Pre-Marital Assets – Are They Solely Yours?

In a Rhode Island Divorce proceeding, you do not have the luxury of claiming any asset is “pre-marital” and then doing whatever you want to with it.

Until your RI Divorce Judge determines that an asset is “pre-marital”, you must presume that it falls within the power of the Rhode Island Family Court.

While you can certainly take the position that an asset is “pre-marital” in your divorce proceeding, it is not within your power to determine that an item is, in fact, “pre-marital” so that you can do whatever you like with the asset.

In fact, taking an asset and disposing of it at you see fit, especially without at least giving 50% of the value of the asset to your spouse, is likely to lead to a Motion for Willful Contempt for taking action in violation of the Automatic Orders of the Court.

Automatic Orders of the Court apply to every divorce proceeding and violation of those Orders is punishable by numerous remedies the Rhode Island Family Court Judge may avail himself or herself of, including but not limited to, incarceration at the Adult Correctional Institution, sanctions, fines, attorney’s fees awards etc. . .

Remember, each “pre-marital asset” should be considered separately and a good Rhode Island Divorce Coach / Lawyer will help you identify whether or not an asset is likely to be considered (1) entirely pre-marital, (2) partially pre-marital, or (3) not pre-marital at all because its character changed from pre-marital to marital during the course of the marriage.

Though an asset in a divorce may change character in a multitude of ways, consider the following example.

For example, Jill owns a house and its property prior to the marriage. During her marriage to Tim, Jill adds Tim’s name to the deed.  Though Jill may still argue that the house and property are still a pre-marital asset, or the value of them before she married Tim is pre-marital, her argument should fail because she changed the character of the property from “hers” to “theirs.”  By adding Tim’s name to the deed Jill actively and intentionally changed the house and its property from “pre-marital” to “marital.”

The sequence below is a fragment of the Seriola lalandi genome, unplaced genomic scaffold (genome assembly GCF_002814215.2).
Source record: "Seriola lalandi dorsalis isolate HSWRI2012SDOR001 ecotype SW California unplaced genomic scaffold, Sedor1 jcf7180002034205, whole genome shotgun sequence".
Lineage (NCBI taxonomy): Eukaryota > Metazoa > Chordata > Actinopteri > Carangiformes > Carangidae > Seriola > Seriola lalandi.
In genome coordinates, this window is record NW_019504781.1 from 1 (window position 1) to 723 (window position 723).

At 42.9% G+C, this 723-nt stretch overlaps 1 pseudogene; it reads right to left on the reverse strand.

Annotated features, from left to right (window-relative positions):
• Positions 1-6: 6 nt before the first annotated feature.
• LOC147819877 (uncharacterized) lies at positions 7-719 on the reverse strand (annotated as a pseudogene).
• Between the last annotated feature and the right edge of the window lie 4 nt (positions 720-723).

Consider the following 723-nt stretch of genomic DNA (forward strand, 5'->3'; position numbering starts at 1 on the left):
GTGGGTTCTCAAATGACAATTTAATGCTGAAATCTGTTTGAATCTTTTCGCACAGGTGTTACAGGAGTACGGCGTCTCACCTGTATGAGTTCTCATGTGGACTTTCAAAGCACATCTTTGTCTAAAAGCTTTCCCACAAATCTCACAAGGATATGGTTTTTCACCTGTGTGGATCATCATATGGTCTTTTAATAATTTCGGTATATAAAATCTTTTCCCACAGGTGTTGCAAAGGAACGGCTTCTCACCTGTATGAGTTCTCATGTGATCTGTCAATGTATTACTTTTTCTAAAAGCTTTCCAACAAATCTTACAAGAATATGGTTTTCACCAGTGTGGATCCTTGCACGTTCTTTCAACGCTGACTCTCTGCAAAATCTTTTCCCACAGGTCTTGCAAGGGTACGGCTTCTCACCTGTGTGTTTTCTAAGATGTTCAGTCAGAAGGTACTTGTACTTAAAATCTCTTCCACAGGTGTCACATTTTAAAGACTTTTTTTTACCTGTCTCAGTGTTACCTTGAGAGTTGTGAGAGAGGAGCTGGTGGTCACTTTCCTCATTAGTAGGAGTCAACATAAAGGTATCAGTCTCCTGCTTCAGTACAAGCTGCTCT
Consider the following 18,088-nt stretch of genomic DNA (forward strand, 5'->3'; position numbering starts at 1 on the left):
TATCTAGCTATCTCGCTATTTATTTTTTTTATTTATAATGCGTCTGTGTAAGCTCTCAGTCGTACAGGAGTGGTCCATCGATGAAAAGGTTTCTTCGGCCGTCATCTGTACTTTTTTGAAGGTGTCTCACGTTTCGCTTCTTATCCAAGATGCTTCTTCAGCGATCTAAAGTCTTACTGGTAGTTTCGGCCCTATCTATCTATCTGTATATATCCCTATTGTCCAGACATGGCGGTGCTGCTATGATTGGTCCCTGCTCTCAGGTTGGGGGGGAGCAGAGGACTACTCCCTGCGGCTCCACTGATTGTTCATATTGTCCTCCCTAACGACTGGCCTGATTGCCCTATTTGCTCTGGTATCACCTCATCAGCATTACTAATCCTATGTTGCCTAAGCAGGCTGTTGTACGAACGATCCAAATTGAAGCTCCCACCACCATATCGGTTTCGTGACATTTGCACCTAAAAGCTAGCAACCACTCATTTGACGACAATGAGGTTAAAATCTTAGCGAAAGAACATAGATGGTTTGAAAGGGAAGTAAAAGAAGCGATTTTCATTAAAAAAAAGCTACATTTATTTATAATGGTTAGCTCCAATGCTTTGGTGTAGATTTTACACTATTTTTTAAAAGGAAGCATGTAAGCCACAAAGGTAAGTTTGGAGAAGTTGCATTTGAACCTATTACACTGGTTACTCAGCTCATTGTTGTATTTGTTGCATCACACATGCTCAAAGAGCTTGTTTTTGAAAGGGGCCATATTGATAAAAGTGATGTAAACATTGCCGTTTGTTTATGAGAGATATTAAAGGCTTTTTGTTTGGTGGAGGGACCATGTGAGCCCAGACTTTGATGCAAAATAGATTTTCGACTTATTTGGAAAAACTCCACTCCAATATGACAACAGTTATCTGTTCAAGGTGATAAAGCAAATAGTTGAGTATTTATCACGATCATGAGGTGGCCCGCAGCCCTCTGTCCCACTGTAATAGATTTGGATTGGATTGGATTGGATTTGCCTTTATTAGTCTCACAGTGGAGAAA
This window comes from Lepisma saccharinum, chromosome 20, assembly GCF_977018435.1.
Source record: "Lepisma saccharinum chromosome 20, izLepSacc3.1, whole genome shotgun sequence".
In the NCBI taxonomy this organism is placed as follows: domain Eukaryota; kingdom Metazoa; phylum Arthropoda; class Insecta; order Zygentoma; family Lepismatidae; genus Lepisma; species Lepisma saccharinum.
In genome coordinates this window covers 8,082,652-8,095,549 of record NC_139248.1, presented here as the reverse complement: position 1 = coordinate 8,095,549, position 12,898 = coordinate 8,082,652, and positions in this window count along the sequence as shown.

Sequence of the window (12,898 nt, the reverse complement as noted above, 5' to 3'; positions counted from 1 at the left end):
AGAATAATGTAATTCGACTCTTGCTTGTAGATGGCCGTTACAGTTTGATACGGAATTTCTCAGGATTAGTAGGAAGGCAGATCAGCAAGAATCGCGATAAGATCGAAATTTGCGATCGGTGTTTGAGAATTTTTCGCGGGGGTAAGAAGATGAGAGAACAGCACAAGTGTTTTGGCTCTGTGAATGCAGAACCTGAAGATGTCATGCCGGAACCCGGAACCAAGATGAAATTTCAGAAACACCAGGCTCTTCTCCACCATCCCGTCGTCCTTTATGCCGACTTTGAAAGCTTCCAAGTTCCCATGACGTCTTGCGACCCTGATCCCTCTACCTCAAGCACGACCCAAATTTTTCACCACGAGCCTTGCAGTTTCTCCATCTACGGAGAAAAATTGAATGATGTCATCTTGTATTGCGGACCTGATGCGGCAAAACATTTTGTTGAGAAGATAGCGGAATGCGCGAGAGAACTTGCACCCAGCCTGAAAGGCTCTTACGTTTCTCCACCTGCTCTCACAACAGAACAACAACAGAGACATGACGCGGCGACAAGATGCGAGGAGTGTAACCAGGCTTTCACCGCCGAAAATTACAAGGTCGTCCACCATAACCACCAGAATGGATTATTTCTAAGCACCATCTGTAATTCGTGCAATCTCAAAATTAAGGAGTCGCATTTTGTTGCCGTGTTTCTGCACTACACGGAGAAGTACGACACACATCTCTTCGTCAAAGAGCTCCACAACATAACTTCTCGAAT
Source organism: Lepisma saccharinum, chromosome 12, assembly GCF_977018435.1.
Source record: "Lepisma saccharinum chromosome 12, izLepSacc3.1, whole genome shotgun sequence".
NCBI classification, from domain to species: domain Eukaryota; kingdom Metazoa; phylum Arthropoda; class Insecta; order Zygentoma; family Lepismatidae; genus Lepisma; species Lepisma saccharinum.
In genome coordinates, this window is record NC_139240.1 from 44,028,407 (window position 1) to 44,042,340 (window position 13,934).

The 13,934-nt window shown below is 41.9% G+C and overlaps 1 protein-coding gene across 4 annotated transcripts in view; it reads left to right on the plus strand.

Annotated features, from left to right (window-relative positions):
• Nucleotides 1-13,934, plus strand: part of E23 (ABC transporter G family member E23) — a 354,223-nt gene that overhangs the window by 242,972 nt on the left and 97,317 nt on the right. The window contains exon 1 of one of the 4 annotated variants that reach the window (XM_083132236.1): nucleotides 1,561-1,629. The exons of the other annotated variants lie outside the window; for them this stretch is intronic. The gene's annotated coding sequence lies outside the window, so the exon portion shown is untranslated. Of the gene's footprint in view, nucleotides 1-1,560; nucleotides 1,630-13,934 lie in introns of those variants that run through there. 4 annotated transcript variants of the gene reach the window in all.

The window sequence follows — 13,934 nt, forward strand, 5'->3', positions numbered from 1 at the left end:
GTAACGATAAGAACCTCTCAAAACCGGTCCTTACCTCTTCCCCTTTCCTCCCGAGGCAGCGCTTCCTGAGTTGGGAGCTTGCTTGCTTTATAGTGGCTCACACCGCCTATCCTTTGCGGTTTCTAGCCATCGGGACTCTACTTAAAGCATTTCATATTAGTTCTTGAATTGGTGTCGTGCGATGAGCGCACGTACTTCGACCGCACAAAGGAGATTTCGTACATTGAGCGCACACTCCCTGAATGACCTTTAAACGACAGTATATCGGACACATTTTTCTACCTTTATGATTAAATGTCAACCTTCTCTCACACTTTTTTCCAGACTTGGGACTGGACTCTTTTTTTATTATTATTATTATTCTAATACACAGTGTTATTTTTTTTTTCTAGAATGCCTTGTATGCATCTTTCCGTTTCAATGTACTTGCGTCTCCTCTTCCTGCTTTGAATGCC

Remember that In any Rhode Island divorce, the divorce lawyers make arguments for their clients.  You have the power to make the same arguments for yourself, if you understand the arguments that you have available to you.

Do you know what arguments are available to you regarding your assets?  A Rhode Island Divorce Coaching Session may help you get a better grasp on holding on to your assets.  If you represent yourself, it may give you just the edge you need.

1 thought on “Pre-Marital Assets – Are They Solely Yours?”

  1. I recently went through a divorce in Rhode Island, and the issue of pre-marital assets was a significant point of contention. My ex-spouse and I had purchased a house together during our marriage, but I had contributed a substantial amount of money from an inheritance I received before we got married.

    During the divorce proceedings, my ex-spouse argued that since the house was purchased during our marriage, it should be considered a marital asset and divided equally between us. However, I believed that my initial contribution should be recognized and that I should be entitled to a larger portion of the house’s value.

    To support my claim, I gathered all the necessary documentation, including bank statements and legal documents related to my inheritance. I presented this evidence to my attorney, who then presented it to the court.

    The court carefully reviewed the evidence and considered Rhode Island’s laws regarding pre-marital assets. They ultimately ruled in my favor, recognizing my initial contribution as a pre-marital asset and granting me a larger portion of


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